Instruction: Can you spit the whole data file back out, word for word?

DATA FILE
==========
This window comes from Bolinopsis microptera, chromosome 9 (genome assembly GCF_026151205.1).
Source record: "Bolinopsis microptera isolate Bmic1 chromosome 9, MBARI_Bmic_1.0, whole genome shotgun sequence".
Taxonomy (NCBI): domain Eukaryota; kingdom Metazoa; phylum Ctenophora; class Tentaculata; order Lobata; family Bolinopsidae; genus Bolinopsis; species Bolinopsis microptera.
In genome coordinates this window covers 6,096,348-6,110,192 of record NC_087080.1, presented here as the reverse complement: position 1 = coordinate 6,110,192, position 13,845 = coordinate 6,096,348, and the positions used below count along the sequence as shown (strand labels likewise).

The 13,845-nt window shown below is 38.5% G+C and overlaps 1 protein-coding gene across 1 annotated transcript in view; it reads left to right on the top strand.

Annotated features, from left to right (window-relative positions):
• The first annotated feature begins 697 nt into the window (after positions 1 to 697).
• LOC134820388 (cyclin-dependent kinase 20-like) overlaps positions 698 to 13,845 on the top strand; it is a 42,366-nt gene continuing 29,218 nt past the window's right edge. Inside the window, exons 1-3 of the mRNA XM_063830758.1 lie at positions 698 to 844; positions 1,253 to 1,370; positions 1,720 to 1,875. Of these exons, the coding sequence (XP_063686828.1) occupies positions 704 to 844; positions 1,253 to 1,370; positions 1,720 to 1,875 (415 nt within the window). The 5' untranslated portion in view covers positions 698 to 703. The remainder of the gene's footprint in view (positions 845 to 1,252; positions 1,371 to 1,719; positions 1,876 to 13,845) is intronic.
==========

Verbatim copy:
This window comes from Bolinopsis microptera, chromosome 9 (genome assembly GCF_026151205.1).
Source record: "Bolinopsis microptera isolate Bmic1 chromosome 9, MBARI_Bmic_1.0, whole genome shotgun sequence".
Taxonomy (NCBI): domain Eukaryota; kingdom Metazoa; phylum Ctenophora; class Tentaculata; order Lobata; family Bolinopsidae; genus Bolinopsis; species Bolinopsis microptera.
In genome coordinates this window covers 6,096,348-6,110,192 of record NC_087080.1, presented here as the reverse complement: position 1 = coordinate 6,110,192, position 13,845 = coordinate 6,096,348, and the positions used below count along the sequence as shown (strand labels likewise).

The 13,845-nt window shown below is 38.5% G+C and overlaps 1 protein-coding gene across 1 annotated transcript in view; it reads left to right on the top strand.

Annotated features, from left to right (window-relative positions):
• The first annotated feature begins 697 nt into the window (after positions 1 to 697).
• LOC134820388 (cyclin-dependent kinase 20-like) overlaps positions 698 to 13,845 on the top strand; it is a 42,366-nt gene continuing 29,218 nt past the window's right edge. Inside the window, exons 1-3 of the mRNA XM_063830758.1 lie at positions 698 to 844; positions 1,253 to 1,370; positions 1,720 to 1,875. Of these exons, the coding sequence (XP_063686828.1) occupies positions 704 to 844; positions 1,253 to 1,370; positions 1,720 to 1,875 (415 nt within the window). The 5' untranslated portion in view covers positions 698 to 703. The remainder of the gene's footprint in view (positions 845 to 1,252; positions 1,371 to 1,719; positions 1,876 to 13,845) is intronic.